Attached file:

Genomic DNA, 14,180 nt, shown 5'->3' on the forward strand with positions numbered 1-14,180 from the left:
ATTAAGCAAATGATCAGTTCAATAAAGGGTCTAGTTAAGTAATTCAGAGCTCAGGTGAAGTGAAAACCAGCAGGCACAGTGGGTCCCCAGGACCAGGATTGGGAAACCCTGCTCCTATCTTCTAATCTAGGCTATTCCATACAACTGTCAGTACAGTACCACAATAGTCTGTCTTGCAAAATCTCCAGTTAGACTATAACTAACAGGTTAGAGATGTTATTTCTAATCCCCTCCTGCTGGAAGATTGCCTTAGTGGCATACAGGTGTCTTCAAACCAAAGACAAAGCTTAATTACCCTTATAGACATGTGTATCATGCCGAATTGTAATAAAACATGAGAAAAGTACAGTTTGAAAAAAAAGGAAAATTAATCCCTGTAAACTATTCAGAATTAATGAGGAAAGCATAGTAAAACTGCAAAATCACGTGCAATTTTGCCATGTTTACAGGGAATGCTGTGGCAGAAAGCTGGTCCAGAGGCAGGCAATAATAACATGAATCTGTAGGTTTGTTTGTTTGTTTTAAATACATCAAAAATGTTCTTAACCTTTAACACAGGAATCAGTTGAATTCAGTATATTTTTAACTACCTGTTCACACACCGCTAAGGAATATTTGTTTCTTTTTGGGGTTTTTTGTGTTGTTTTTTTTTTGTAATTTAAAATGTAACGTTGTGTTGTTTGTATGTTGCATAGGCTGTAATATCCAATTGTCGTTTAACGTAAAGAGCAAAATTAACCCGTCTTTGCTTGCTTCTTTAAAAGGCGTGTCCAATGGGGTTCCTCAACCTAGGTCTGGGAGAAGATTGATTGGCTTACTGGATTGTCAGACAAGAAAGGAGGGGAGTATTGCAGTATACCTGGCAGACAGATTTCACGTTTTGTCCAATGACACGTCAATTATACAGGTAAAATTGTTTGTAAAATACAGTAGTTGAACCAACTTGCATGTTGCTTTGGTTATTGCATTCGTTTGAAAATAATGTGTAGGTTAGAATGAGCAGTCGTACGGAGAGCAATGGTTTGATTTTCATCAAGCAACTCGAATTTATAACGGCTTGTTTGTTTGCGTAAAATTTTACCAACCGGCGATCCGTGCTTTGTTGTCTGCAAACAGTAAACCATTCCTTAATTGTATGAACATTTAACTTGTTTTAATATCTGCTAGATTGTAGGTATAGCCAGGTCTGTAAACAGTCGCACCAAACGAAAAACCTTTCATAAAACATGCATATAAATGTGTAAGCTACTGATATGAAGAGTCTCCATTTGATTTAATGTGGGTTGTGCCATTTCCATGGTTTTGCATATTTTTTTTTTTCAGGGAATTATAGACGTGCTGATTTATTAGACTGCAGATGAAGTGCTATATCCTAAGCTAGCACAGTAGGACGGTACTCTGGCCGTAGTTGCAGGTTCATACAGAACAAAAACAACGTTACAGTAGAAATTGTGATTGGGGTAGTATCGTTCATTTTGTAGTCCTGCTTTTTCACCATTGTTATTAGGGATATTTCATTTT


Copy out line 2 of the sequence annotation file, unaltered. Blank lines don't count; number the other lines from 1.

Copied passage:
ATTAAGCAAATGATCAGTTCAATAAAGGGTCTAGTTAAGTAATTCAGAGCTCAGGTGAAGTGAAAACCAGCAGGCACAGTGGGTCCCCAGGACCAGGATTGGGAAACCCTGCTCCTATCTTCTAATCTAGGCTATTCCATACAACTGTCAGTACAGTACCACAATAGTCTGTCTTGCAAAATCTCCAGTTAGACTATAACTAACAGGTTAGAGATGTTATTTCTAATCCCCTCCTGCTGGAAGATTGCCTTAGTGGCATACAGGTGTCTTCAAACCAAAGACAAAGCTTAATTACCCTTATAGACATGTGTATCATGCCGAATTGTAATAAAACATGAGAAAAGTACAGTTTGAAAAAAAAGGAAAATTAATCCCTGTAAACTATTCAGAATTAATGAGGAAAGCATAGTAAAACTGCAAAATCACGTGCAATTTTGCCATGTTTACAGGGAATGCTGTGGCAGAAAGCTGGTCCAGAGGCAGGCAATAATAACATGAATCTGTAGGTTTGTTTGTTTGTTTTAAATACATCAAAAATGTTCTTAACCTTTAACACAGGAATCAGTTGAATTCAGTATATTTTTAACTACCTGTTCACACACCGCTAAGGAATATTTGTTTCTTTTTGGGGTTTTTTGTGTTGTTTTTTTTTTGTAATTTAAAATGTAACGTTGTGTTGTTTGTATGTTGCATAGGCTGTAATATCCAATTGTCGTTTAACGTAAAGAGCAAAATTAACCCGTCTTTGCTTGCTTCTTTAAAAGGCGTGTCCAATGGGGTTCCTCAACCTAGGTCTGGGAGAAGATTGATTGGCTTACTGGATTGTCAGACAAGAAAGGAGGGGAGTATTGCAGTATACCTGGCAGACAGATTTCACGTTTTGTCCAATGACACGTCAATTATACAGGTAAAATTGTTTGTAAAATACAGTAGTTGAACCAACTTGCATGTTGCTTTGGTTATTGCATTCGTTTGAAAATAATGTGTAGGTTAGAATGAGCAGTCGTACGGAGAGCAATGGTTTGATTTTCATCAAGCAACTCGAATTTATAACGGCTTGTTTGTTTGCGTAAAATTTTACCAACCGGCGATCCGTGCTTTGTTGTCTGCAAACAGTAAACCATTCCTTAATTGTATGAACATTTAACTTGTTTTAATATCTGCTAGATTGTAGGTATAGCCAGGTCTGTAAACAGTCGCACCAAACGAAAAACCTTTCATAAAACATGCATATAAATGTGTAAGCTACTGATATGAAGAGTCTCCATTTGATTTAATGTGGGTTGTGCCATTTCCATGGTTTTGCATATTTTTTTTTTTCAGGGAATTATAGACGTGCTGATTTATTAGACTGCAGATGAAGTGCTATATCCTAAGCTAGCACAGTAGGACGGTACTCTGGCCGTAGTTGCAGGTTCATACAGAACAAAAACAACGTTACAGTAGAAATTGTGATTGGGGTAGTATCGTTCATTTTGTAGTCCTGCTTTTTCACCATTGTTATTAGGGATATTTCATTTT